Karen E. Hokanson, R. E. Harrison, James J. Luby, James F. Hancock
Fragaria virginiana plants from 37 sites in the northern Rocky Mountains (USA) were grown in a greenhouse and characterized for ten leaf traits to discern whether any patterns of morphological variation existed in relation to environmental or geographical factors. Four principal components (PC) explained 88% of the total variance among the 37 collections. The first PC was a multivariate measure of leaf size that accounted for 55% of the total variance. Two groups of collections could be distinguished by relating PC1 to geographical or environmental factors. The first group included collections from the Black Hills (South Dakota), an eastern outpost of Rocky Mountain flora. This group had high values of PC1 indicating large leaf size which suggested influence of the eastern F. virginiana ssp. virginiana. Collections from further west in Montana, Wyoming and Idaho were more typical of the smaller-leaved F. virginiana ssp. glauca. Among populations even in this western group, collections from high elevations (> 2000 m) had smaller multivariate leaf size, which may represent an adaptation to high light intensity and extreme temperatures.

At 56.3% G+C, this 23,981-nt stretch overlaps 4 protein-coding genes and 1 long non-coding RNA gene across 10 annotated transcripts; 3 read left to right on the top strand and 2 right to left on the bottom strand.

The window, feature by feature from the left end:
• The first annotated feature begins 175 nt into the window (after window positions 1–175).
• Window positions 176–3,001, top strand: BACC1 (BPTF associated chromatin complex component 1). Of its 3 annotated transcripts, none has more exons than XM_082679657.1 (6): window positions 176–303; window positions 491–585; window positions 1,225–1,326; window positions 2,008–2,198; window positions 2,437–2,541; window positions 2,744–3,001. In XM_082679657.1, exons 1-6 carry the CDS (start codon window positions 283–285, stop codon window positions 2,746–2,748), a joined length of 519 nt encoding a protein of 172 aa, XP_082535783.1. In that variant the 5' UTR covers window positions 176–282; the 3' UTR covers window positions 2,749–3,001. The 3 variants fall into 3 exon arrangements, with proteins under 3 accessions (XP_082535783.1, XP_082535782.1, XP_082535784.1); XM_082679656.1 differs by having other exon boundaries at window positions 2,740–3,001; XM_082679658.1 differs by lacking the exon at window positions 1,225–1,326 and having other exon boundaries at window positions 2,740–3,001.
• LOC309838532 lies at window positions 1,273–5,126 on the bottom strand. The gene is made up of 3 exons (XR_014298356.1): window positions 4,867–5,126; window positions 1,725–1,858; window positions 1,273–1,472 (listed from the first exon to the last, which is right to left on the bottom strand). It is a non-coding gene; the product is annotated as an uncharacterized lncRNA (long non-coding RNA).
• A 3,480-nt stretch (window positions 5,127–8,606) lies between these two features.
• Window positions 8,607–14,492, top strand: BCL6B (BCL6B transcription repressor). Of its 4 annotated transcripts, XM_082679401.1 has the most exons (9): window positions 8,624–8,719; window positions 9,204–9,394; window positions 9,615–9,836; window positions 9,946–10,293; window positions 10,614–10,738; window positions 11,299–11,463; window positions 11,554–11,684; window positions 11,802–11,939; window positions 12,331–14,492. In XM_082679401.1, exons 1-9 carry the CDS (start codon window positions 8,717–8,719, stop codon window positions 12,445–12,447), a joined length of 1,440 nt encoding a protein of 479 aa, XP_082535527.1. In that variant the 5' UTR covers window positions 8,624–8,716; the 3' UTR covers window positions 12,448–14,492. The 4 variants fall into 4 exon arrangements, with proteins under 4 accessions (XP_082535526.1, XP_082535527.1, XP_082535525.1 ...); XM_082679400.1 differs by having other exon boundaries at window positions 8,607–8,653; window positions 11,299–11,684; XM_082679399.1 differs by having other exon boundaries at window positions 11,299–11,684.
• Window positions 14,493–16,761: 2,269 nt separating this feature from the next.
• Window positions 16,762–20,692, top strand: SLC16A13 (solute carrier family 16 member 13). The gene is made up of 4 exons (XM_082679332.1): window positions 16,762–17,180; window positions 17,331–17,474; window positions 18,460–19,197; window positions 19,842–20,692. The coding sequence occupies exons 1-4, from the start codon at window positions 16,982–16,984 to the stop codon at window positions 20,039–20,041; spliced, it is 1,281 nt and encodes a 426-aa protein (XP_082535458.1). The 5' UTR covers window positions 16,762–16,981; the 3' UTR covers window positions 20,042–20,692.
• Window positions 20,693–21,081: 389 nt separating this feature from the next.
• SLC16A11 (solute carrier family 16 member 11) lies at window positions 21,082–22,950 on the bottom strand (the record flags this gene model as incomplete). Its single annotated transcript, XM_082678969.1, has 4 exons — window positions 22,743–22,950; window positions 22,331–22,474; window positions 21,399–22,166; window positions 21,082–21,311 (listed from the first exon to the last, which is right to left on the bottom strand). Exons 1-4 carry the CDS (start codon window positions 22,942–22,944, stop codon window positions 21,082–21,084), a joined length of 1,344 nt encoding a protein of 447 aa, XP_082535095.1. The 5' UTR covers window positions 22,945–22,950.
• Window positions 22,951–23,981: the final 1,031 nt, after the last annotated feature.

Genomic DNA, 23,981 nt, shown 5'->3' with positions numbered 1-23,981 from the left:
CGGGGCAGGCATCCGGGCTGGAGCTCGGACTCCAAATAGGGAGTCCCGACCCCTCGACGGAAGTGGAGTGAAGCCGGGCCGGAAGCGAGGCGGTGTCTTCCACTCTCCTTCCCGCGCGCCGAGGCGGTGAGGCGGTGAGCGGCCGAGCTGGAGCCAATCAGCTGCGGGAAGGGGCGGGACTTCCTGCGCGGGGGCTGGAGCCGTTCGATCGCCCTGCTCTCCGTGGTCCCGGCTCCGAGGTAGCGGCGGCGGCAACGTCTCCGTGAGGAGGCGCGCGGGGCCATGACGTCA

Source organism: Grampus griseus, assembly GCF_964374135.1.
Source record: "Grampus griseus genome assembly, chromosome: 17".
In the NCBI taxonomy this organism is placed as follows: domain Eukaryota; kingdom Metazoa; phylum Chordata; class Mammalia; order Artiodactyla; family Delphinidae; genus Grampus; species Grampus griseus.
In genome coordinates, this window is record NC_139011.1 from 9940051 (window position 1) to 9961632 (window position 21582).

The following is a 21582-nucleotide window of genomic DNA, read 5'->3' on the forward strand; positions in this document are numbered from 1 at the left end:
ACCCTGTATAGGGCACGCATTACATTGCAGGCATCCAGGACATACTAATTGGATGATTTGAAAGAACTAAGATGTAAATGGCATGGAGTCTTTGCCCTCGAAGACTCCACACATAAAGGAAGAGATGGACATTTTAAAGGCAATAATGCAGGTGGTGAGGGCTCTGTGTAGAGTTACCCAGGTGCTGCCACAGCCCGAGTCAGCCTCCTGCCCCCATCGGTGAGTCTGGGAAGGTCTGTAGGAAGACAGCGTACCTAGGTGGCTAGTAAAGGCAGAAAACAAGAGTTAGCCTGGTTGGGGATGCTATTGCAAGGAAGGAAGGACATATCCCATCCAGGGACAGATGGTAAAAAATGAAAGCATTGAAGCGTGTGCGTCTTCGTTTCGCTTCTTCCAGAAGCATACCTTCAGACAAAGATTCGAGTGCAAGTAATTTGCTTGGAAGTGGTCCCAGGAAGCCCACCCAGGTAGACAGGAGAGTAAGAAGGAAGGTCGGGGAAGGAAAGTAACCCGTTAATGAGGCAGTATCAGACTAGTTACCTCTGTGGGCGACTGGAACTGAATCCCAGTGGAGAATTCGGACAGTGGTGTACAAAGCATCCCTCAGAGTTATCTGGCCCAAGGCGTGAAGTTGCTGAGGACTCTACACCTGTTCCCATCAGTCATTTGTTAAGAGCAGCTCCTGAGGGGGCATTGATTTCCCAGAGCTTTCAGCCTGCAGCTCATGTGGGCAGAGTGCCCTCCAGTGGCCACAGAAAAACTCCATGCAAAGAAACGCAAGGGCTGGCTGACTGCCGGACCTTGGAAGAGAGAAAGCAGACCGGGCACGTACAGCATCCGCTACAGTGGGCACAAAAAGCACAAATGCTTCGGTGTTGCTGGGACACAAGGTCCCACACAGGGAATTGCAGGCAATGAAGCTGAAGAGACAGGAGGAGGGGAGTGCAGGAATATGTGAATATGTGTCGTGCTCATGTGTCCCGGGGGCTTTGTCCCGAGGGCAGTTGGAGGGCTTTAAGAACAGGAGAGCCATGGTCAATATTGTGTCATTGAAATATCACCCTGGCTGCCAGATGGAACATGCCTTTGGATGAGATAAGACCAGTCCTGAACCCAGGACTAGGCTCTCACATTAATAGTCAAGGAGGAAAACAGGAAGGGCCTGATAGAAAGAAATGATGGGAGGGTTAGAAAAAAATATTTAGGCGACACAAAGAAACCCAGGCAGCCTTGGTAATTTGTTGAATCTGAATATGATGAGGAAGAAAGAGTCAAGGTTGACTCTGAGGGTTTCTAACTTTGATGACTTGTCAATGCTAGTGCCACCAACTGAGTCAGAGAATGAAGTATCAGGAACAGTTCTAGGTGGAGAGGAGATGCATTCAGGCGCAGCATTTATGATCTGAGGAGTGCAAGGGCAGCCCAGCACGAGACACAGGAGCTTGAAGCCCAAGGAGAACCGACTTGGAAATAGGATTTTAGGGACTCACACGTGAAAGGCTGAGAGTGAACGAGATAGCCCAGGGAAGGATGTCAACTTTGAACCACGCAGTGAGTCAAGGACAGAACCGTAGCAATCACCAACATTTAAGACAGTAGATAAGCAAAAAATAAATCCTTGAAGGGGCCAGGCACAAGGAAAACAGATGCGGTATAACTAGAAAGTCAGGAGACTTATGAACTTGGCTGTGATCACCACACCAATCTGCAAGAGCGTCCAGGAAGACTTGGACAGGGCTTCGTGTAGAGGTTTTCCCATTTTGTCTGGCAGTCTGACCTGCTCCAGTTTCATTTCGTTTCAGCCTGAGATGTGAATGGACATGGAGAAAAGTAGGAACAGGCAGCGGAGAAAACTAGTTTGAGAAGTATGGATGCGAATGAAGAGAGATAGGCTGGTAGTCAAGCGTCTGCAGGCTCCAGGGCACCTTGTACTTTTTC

Hokanson, Karen E., Harrison, R. E., Luby, James J. and Hancock, James F. (1993). MORPHOLOGICAL VARIATION IN FRAGARIA VIRGINIANA FROM THE ROCKY MOUNTAINS. Acta Hortic. 348, 94-101
DOI: 10.17660/ActaHortic.1993.348.9

Acta Horticulturae